Your new movie Doom Room
- in a few words, what is it about, and what can you tell us about your
character in it?
is a place where our lead character, Jane Doe, is trapped.
She must navigate the room itself and all the bizarre characters that
inhabit it. It's a race against time so she can escape before she becomes
a part of it. I play The Wife. She's not a kind wife to say the least. If
I was to give a piece of advice to 'Jane' about 'The Wife' I would tell
her "Never to turn your back on her." Nothing good would come of
What did you draw upon to bring your character to life, and how
much of Debbie Rochon can we find in her? And since she's a lady with a
very dark side to her, to what extent could you identify with her,
I worked first with her unique movement
style. This was more of a physical character to me, so once I felt I had
the groove of who she was in movement I could then build from there. She
is, without a doubt, an evil soul. I can't say that I relate to 'The Wife'
in a literal sense, but I do love delving into the darkness of my
heart/pain to play 'bad' characters, and that was a joy to do. If I am like
her in any way, God help us all.
How did you get involved with the project in
the first place?
I was fortunate enough to have been
invited to play the character by Doom Room
director Jon Keeyes [Jon
Keeyes interview - click here]. We made American Nightmare
together in 2000. That was such an artistically invigorating experience
for me. We had always wanted to make another movie together but as things
go it wasn't till Doom Room
that the stars aligned and we were able to
collaborate again. I love the script and the character and to make the pot
even sweeter, all the actors and crew were outstanding. We shot the movie
in the UK just outside of Manchester. So, all the actors, except myself
and Matthew Tompkins who plays The Husband, were English. I must say it is
true that there is such an incredible pool of talent in the UK. It's no
wonder so many of our favorite TV shows are filled with talent from across
Room's rather unconventional approach to storytelling, what were
your first thoughts when reading the script?
knew it was something special. It was such a different read and the story
was so intricately crafted, I felt really excited to start work. I can
always tell when something connects with me, I immediately start seeing
the character and ideas just start flying out of my brain. It's like being
struck by lightening and you just come to life with excitement.
you tell us about your director Jon Keeyes [Jon
Keeyes interview - click here], and what was your collaboration
Jon Keeyes is a wonderful person to collaborate with.
He is very trusting and giving and his excitement about being on set is
contagious. He knows very well that casting is extremely important. If you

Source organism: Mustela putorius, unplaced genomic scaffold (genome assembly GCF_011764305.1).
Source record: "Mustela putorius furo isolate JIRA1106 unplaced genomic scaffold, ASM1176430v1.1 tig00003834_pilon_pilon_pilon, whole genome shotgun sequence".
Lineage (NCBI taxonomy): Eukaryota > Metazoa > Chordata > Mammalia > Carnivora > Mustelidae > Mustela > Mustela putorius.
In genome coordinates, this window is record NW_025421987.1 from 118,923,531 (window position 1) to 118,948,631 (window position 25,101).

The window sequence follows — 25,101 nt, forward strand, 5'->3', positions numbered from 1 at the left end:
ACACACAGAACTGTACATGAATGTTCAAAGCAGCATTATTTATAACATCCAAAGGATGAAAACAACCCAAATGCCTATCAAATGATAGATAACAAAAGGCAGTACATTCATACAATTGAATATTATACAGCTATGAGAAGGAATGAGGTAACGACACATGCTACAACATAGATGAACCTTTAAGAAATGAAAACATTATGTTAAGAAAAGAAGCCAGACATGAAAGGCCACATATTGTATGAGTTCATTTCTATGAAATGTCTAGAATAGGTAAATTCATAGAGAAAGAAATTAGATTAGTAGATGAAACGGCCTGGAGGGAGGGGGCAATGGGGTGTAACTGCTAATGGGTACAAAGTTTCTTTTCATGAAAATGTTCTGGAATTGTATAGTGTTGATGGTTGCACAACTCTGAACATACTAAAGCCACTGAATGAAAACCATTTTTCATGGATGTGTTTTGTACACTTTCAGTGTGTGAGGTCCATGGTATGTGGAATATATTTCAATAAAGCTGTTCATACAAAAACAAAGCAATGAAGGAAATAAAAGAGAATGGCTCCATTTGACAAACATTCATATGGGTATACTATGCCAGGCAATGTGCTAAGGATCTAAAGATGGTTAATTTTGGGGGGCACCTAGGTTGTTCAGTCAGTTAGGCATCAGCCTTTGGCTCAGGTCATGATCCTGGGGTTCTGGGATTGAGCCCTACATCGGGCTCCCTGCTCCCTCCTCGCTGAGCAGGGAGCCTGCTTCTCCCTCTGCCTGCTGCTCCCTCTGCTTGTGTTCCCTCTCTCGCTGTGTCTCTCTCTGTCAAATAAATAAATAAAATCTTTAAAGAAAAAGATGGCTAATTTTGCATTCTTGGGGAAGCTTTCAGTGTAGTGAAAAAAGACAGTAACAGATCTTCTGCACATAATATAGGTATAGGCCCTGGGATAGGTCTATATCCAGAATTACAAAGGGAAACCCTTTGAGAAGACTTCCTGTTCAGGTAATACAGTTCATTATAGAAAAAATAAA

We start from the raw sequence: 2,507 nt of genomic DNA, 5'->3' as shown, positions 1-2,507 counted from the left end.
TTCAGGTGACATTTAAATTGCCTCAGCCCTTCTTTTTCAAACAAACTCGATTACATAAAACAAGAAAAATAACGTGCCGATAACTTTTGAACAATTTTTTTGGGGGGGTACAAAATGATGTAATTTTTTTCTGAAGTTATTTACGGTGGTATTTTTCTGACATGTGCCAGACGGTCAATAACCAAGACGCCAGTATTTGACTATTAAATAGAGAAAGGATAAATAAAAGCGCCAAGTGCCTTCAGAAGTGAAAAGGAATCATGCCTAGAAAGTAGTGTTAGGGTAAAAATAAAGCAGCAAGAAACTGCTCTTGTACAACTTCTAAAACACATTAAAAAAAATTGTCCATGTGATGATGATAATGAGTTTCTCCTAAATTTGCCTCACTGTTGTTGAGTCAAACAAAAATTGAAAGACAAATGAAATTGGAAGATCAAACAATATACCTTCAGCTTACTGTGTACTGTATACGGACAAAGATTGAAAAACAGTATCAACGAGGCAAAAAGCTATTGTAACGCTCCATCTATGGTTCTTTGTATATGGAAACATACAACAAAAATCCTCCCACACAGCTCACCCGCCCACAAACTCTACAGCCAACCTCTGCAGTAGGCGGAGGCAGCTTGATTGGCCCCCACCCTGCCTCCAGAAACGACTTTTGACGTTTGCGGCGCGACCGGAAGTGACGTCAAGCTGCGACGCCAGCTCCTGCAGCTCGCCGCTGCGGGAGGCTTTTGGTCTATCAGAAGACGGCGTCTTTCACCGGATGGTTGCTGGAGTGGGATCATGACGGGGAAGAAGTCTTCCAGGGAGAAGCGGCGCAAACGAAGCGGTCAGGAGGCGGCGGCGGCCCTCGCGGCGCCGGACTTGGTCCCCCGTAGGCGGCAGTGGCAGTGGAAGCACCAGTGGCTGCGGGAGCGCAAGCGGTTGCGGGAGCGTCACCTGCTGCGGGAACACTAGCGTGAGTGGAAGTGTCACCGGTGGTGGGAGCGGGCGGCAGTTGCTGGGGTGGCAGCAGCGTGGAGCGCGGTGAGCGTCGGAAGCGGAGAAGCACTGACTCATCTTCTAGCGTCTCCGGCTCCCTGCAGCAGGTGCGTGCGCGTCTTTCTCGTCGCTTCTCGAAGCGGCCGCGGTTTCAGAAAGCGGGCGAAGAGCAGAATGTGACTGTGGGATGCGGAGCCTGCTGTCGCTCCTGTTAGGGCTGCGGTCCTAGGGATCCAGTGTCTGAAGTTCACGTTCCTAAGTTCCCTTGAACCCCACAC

cast a show really well you can let your players go nuts. You start off on
a whole different plane. Your jump-off point is already high. Then you can
improvise when it's time to, you can play and have fun because the desired
degree of competence is there. Most everything you're working from there
You of course have to talk about this
intentionally bizarre and slightly fetishistic outfit you are wearing
during most of the film for a bit, and what was it like wearing it?
being 'The Wife' of course I'm going to be in a wedding dress for
symbolism. Funny story, the seamstress who designed the dress asked me if
she could cut a couple of holes on the side in the bust area. I said sure!
Somehow, the holes ended up being exactly where my nipples are. She did
not intend that. She was mortified but I told her that is actually
perfect. My character does have a lusty nature. So I had the dress on and
called over Jon Keeyes and actor Matthew Tompkins to get their opinion. I
wish I had a camera rolling on them. They looked at the 'holes' then
immediately looked away very quickly. Jon said "If you don't mind it,
I'm ok with it." So I said hell yes, this is a perfect extension of
the character's eccentric taste!
can you tell us about the shoot as such, and the on-set atmosphere?
with the heavy subject matter, the set atmosphere was joyful. There wasn't
a person in front of the camera or behind it that didn't want to be there
more than anywhere else on the planet. When you have that rare experience
on a movie, enjoy it! It felt really magical to me. American Nightmare's
set was also like that. They were very different shoots and are very
different films but Jon has a real sense of joy about him that makes the
work even more enjoyable.
future projects you'd like to share?
Feeling lucky ?
any of my partnershops yourself
for more, better results ?
The links below
will take you
Yes! There's a few
projects shooting soon, I can't announce them quite yet but trust me they
are SWEET, but I can mention - Torment Road, my sophomore film as
director, will be shot this year. Acting appearances include Shakespeare's
Sh*tstorm directed by Lloyd Kaufman will be out by end of year (yes I
know, very fast turn around for a Troma movie),
My Uncle John is a Zombie
directed by John Russo will be coming out via Danger After Dark
distributors in 2019.
Facebook, whatever else?
Easiest to go directly to my web
site, all news and social media links are there!
Anything else you're dying to
mention and I have merely forgotten to ask?
check out the new Italian magazine Asylum. It's a beautiful, full color,
glorious layout! The first issue hit December 2018. My column is called
Debbie Rochon's Bloody Underground and I'll be writing about my film
experiences as well as insane life experiences, a wild ride and fun read.
Thank you Michael! Your support of indie movies is very much